WASHINGTON, UNITED STATES/ The
northern part of the planet enters into a new season. For many, fall is a
perfect time for taking a walk or a drive to see the beautiful leaves changing
colors from green to red, orange and yellow.
changing climate is affecting the timing of when leaves emerge, the amount of
foliage that grows as well as the timeframe when leaves begin to fall.
Pointing the forests
A new study released by the United States Geological System, USGS, shows the “phenology”, which is the timing of events related to climate change. Also, looks how climate change impacts is combined with other disturbances such as tree defoliation by insects and death by disease or fire.
Understanding phenology let know the availability of habitats and the flows of water that are critical to animals and people. The research will help inform decisions to responsibly manage land and water resources in response to any future changes in climate and the associated impacts.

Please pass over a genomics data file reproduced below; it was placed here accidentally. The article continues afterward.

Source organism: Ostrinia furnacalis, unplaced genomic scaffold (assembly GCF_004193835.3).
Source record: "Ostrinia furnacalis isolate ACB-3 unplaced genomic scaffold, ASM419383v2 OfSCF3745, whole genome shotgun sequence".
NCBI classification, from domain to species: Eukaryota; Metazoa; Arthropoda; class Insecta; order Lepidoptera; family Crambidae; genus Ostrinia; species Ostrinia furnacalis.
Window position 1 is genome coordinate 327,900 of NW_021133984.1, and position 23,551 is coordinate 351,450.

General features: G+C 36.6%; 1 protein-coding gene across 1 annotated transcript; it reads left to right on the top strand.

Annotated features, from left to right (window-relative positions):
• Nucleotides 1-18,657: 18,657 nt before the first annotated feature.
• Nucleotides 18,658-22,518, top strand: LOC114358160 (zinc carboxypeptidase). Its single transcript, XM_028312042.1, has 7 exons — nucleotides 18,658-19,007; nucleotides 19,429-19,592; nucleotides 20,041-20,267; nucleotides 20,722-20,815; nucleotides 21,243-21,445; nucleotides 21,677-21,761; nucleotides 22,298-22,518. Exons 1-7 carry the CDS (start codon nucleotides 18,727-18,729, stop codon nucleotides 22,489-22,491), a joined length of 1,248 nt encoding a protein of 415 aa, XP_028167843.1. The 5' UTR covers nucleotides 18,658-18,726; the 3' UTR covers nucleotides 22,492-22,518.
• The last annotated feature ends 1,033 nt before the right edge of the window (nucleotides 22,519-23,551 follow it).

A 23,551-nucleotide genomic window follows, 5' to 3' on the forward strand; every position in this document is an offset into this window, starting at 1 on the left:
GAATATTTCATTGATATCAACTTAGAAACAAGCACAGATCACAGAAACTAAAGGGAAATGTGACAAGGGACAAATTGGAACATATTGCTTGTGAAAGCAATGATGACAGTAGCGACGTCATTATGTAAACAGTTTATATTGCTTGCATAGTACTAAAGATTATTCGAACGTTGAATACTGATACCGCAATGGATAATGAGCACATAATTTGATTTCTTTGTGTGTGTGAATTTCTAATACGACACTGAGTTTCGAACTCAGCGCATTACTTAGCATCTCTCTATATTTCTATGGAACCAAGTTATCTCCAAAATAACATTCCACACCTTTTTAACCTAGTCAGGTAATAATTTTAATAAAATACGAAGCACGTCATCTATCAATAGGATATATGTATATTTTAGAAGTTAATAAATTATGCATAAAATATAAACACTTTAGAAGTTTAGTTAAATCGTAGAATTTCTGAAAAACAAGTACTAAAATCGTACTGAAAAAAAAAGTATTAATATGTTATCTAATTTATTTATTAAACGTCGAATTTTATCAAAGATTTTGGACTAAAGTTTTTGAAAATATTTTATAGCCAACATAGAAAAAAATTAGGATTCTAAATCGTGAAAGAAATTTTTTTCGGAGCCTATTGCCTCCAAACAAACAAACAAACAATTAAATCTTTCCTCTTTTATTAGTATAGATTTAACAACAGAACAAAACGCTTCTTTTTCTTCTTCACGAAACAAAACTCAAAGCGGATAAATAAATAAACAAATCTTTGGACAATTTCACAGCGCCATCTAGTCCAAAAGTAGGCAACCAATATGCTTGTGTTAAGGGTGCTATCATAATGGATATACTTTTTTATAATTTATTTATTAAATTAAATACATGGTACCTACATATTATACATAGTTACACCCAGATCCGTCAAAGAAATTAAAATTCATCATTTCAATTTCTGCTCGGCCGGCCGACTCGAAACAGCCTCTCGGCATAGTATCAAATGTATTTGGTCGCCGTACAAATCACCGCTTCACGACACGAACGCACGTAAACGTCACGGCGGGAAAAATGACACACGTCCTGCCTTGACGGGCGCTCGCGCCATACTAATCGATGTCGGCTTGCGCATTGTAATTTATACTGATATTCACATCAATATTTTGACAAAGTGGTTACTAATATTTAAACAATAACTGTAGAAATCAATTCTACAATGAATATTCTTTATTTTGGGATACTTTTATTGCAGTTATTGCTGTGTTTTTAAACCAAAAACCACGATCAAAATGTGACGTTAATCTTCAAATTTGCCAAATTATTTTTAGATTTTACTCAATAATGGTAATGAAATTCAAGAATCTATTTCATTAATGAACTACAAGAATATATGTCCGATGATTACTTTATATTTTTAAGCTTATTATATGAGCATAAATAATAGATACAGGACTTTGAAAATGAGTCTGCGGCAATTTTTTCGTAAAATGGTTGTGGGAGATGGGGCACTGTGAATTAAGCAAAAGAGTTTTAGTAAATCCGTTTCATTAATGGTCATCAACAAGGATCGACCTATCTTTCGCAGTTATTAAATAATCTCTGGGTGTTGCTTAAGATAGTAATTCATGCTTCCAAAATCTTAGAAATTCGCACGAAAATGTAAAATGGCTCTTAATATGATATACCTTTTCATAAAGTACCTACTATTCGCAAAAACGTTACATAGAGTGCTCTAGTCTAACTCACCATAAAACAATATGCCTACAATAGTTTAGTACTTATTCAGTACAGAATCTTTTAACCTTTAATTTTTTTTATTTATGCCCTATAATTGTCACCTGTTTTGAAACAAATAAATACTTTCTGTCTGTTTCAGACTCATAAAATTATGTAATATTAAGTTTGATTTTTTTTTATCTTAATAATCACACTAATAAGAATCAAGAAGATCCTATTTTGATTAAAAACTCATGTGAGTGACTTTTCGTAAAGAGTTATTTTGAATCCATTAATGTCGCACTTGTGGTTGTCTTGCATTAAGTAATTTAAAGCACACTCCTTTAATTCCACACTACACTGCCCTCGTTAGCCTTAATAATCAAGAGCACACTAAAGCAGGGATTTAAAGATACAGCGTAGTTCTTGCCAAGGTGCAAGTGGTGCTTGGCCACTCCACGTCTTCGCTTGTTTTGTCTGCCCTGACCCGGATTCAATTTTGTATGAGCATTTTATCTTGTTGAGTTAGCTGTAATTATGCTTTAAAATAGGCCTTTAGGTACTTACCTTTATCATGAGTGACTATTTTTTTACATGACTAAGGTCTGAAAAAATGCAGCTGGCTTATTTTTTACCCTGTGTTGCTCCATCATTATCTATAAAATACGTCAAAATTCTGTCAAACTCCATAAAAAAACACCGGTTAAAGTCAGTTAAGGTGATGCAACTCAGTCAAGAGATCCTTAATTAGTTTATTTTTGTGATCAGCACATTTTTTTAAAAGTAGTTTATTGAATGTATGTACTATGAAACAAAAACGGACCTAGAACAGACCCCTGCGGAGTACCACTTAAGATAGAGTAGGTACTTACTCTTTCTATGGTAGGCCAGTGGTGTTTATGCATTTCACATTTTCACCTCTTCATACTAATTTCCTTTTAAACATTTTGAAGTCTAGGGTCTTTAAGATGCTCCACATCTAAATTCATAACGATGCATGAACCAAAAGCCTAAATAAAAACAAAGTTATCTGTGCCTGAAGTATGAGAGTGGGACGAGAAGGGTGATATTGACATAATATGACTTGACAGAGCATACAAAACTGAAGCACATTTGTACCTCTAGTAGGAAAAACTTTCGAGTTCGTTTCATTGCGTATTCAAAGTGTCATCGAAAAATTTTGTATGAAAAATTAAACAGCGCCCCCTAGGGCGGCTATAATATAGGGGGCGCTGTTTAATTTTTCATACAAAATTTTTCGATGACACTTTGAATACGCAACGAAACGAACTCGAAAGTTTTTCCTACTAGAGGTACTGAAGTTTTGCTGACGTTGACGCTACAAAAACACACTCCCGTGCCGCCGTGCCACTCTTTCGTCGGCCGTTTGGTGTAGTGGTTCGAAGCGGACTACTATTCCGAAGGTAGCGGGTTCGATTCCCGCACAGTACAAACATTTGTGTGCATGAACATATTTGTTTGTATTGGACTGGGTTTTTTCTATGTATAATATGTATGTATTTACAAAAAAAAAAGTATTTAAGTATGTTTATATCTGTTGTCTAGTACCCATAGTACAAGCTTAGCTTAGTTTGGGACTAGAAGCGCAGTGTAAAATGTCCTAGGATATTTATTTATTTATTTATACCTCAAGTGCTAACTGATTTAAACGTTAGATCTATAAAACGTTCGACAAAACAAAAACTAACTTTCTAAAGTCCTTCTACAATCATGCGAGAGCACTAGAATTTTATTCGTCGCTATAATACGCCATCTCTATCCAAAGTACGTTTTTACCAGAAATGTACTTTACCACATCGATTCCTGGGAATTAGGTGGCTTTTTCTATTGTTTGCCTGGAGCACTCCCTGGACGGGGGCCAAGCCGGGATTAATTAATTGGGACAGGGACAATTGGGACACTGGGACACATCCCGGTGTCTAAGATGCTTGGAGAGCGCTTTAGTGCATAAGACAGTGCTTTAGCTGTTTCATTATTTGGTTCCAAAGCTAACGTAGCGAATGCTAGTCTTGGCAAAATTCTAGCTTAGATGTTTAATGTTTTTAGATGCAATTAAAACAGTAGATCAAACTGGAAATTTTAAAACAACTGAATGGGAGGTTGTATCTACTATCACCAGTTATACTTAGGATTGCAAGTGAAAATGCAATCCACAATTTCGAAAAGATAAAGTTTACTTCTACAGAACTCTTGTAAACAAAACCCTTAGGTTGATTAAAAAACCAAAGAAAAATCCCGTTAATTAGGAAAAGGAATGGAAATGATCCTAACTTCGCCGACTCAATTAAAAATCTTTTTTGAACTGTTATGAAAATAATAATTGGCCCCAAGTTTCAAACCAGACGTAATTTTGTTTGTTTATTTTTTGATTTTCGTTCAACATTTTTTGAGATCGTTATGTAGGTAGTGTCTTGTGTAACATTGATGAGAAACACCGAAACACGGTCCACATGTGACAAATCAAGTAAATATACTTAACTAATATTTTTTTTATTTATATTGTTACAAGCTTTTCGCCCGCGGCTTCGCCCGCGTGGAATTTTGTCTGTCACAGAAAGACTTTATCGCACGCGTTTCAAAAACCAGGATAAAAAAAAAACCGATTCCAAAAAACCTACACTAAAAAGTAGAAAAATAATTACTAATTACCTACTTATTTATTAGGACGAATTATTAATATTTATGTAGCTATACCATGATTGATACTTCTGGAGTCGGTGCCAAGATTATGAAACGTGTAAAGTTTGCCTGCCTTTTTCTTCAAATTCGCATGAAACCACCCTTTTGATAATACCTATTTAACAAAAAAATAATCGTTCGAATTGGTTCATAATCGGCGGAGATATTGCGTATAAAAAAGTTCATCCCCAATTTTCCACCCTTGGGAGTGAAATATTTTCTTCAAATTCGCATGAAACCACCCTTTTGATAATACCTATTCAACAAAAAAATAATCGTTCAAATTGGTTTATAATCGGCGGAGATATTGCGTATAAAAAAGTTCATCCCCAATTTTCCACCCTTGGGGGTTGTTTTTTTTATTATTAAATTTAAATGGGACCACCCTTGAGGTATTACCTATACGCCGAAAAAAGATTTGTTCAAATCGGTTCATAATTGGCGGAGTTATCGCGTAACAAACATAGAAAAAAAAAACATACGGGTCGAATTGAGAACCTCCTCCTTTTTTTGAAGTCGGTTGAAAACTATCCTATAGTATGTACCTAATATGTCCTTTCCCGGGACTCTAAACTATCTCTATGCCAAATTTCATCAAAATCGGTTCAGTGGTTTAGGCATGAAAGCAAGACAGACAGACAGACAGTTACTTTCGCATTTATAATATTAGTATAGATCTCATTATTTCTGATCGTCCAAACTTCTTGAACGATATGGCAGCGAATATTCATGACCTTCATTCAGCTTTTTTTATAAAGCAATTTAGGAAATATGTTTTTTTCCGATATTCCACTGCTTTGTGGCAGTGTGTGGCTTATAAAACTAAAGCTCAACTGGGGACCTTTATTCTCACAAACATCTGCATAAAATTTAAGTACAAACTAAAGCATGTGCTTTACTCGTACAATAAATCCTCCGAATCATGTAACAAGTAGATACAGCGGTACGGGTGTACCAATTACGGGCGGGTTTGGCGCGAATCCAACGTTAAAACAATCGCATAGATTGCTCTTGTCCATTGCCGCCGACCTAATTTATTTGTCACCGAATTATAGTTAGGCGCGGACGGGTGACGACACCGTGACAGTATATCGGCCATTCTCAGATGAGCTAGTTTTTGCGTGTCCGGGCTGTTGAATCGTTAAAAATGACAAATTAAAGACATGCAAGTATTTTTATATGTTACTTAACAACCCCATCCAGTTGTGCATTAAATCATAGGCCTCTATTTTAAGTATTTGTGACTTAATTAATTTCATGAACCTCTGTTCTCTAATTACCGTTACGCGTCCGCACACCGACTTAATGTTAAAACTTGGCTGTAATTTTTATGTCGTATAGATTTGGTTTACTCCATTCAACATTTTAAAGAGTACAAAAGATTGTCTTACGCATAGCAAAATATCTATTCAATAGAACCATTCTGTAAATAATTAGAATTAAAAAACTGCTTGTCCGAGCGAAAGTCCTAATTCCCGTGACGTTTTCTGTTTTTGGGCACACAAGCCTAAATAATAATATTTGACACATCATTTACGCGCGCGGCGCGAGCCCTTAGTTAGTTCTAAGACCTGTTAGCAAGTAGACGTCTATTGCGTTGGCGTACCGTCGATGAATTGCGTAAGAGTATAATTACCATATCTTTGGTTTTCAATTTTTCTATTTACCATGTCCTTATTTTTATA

The team of American scientists is focusing on the forests of the Shenandoah National Park in the Blue Ridge in the State of Virginia, in the East Coast of the United States. The forest of this part of the country have been protected for years from major land-use change, and the National Park Service has recorded the dates and often the location of disturbances such as fires and insect infestations.
The data registered by the Park Services’ make the park an excellent "laboratory" in which to conduct phenology research. Scientists are using satellite imagery to track and observe the forest and study the relation between seasonal forest change and weather.
Everyone interested can become involved in climate change research, observing that present events are far from being a matter of scientists. For example, you can record when plants first leaf out and bloom each year.
For those living in the United States, all can be done through the USA National Phenology Network, which was established by the USGS in collaboration with the National Science Foundation. Right now, citizens across the nation are providing data on plants and animals.